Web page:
ACLU v. Clapper: You Have No Privacy Right in Any Information You Share

ACLU v. Clapper: You Have No Privacy Right in Any Information You Share

Created: 27 December, 2013
Last update: 21 November, 2022
US District Judge William Pauley ruled today in ACLU v. Clapper that the NSA can collect massive amounts of data on everyday citizens, without a warrant. This includes "virtually all call records and telephone metadata."In other words, .

Although the NSA assures citizens that the actual contents of phone calls are not recorded, the opinion states that, "since May 2006, has collected this information for substantially every telephone call in the United States."

Here's the nuts and bolts of why this is important:

Under the 4th Amendment to the Constitution, we are protected from "unreasonable searches and seizures." On page 32 of the opinion, the Judge articulates the standard of proof the Government needs to show in order to inspect individual records. The Judge states that it is reasonable for the government to inspect individual records UNLESS, "there is no reasonable possibility that the category of materials the Government seeks will produce information relevant to the general subject of the grand jury's investigation."

The ACLU argues that the category at issue-all telephony metadata-is too broad and contains too much irrelevant information. That argument has no traction here. - US District Judge William Pauley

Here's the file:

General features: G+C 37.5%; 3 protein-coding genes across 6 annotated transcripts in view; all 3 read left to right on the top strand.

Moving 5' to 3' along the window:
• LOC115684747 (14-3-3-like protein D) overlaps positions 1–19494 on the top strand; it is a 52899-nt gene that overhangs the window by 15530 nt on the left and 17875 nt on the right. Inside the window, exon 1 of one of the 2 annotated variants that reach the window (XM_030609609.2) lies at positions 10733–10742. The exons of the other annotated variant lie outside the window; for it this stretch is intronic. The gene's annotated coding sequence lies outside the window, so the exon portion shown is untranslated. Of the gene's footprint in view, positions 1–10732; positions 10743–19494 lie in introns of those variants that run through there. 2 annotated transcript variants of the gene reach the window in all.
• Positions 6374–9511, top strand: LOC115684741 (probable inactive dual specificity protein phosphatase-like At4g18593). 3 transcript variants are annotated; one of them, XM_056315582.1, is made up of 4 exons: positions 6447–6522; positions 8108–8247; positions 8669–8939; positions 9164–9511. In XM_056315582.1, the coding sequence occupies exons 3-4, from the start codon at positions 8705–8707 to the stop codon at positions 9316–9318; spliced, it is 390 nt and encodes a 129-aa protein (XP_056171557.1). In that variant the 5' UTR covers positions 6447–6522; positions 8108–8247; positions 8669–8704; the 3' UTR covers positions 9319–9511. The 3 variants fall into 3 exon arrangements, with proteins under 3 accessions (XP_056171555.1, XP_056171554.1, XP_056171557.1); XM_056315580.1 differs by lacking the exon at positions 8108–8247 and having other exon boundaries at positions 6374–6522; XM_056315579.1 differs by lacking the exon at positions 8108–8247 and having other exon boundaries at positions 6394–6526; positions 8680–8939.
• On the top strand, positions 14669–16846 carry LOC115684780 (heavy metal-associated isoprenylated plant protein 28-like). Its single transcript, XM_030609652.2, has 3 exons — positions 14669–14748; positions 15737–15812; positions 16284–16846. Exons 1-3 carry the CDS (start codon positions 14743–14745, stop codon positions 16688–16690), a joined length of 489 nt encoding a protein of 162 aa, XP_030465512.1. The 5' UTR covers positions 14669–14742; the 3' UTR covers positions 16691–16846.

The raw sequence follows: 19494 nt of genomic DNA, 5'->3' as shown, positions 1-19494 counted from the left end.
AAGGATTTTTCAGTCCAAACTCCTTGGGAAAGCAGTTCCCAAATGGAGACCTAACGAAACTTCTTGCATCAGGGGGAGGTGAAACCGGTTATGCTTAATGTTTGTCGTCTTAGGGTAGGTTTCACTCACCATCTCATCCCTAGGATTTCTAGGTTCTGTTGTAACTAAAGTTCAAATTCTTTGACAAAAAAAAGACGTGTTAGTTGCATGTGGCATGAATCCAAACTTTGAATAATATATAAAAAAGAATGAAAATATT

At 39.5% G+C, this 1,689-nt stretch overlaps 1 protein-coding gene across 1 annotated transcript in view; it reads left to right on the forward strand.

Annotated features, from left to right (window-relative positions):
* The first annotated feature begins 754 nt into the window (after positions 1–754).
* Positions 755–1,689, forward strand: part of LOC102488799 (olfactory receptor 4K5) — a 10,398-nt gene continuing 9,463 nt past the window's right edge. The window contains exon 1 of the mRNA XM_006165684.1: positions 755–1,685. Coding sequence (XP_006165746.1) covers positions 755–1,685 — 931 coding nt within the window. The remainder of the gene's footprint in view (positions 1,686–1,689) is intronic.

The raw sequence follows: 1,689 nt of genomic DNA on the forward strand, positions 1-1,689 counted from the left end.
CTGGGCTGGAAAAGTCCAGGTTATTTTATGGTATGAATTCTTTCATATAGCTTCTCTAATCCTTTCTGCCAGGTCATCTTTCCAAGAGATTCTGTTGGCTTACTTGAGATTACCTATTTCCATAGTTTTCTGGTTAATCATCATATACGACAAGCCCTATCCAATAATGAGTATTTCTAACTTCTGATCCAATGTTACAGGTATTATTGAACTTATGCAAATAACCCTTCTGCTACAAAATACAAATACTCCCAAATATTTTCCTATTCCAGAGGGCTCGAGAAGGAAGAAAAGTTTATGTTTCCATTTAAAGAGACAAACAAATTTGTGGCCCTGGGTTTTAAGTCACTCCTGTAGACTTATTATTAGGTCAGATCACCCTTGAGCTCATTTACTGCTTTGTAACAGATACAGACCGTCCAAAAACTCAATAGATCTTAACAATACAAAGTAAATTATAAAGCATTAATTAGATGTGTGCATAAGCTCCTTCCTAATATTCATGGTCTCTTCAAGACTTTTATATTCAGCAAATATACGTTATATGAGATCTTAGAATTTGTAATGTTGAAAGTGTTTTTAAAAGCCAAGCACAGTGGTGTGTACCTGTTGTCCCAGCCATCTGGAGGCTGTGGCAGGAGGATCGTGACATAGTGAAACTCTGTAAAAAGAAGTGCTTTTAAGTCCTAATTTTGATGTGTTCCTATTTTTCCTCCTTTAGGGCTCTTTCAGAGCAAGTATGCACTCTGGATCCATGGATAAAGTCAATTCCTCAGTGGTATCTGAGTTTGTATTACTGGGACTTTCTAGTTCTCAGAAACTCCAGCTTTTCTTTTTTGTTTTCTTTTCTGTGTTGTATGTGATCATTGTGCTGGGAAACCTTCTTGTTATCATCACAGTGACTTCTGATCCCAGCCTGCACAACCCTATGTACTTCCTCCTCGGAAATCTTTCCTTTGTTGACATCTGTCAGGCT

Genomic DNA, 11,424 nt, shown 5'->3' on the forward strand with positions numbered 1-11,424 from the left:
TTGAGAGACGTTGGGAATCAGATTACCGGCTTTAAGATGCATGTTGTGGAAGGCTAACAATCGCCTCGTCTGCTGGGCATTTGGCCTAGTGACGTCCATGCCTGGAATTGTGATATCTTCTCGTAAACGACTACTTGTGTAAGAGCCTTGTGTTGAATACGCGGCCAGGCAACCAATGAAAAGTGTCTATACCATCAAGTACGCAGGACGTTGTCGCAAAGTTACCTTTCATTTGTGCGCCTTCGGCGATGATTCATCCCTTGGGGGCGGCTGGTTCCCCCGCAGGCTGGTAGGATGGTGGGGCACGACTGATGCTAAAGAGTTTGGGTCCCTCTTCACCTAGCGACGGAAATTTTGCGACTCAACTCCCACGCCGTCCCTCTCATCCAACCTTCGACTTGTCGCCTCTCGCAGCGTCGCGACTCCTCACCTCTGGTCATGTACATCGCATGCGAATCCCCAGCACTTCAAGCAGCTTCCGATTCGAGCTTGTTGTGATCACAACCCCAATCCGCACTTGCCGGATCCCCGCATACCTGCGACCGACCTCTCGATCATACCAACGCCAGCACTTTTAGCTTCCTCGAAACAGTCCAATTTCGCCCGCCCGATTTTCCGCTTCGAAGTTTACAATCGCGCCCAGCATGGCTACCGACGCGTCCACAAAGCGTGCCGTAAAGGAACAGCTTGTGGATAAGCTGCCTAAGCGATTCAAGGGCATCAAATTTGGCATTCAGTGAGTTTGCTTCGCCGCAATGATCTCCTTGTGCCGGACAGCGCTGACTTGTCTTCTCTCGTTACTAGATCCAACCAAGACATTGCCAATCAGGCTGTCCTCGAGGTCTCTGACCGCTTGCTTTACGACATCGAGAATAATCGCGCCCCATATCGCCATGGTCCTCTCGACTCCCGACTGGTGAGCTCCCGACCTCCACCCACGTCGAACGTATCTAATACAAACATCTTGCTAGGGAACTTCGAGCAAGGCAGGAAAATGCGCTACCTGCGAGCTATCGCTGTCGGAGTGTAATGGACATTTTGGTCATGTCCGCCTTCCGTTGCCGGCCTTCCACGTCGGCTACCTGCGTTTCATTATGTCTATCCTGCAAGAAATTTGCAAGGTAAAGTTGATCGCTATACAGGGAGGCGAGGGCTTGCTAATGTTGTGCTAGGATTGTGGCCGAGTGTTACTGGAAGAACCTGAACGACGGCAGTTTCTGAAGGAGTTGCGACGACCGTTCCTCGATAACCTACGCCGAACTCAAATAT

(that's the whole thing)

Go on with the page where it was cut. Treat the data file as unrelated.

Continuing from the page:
The Judge goes on to explain that the mass data collection is "necessary" to "determine connections between known and unknown international terrorist operatives." This state interest, he reasons, provides the government grounds for mass data collection, even if most of the data is "irrelevant" to any real or potential investigation.

Beyond the state-interest argument, Judge Pauley goes on to hold that our privacy rights are limited to the moment we share a piece of information.

"When a person voluntarily provides their information to a third party, they forfeit their privacy right in that information." - US District Judge William Pauley

If this precedent is not dangerous, it is explicit. Privacy, under the 4th Amendment, is now limited to what you, and only you, know. Secrets are not private. Business relationships surely are not private. Best friends, may never share a private moment again. At least not in the eyes of the government.

In fact, the Judge's conclusion says it all:

The right to be free searches and seizures is fundamental, but not absolute ... Every day, people voluntarily surrender personal and seemingly private information to transnational corporations, which exploit the data for profit. Few think twice about it, even though it is far more intrusive than bulk telephony metadata collection ... A Court's solemn duty is 'to reject as false, claims in the name of civil liberty which, if granted, would paralyze or impair authority to defend existence of our society, and to reject as false, claims in the name of security which would undermine our freedoms and open the way to oppression.

Judge Pauley has rejected the claim as false, that privacy rights should accompany the liberty we have to communicate with one another.

Judge William Pauley is a former New York State Legislator appointed to the bench by former President Clinton


Read the entire opinion for ACLU v. Clapper on Casetext

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About the Author

Chad Peace

Chad Peace is president of IVC Media LLC, a partner at the law firm of Peace & Shea LLP, and legal strategist for the Independent Voter Project. He is also a Founding Board Member of the National Association of Nonpartisan Reformers.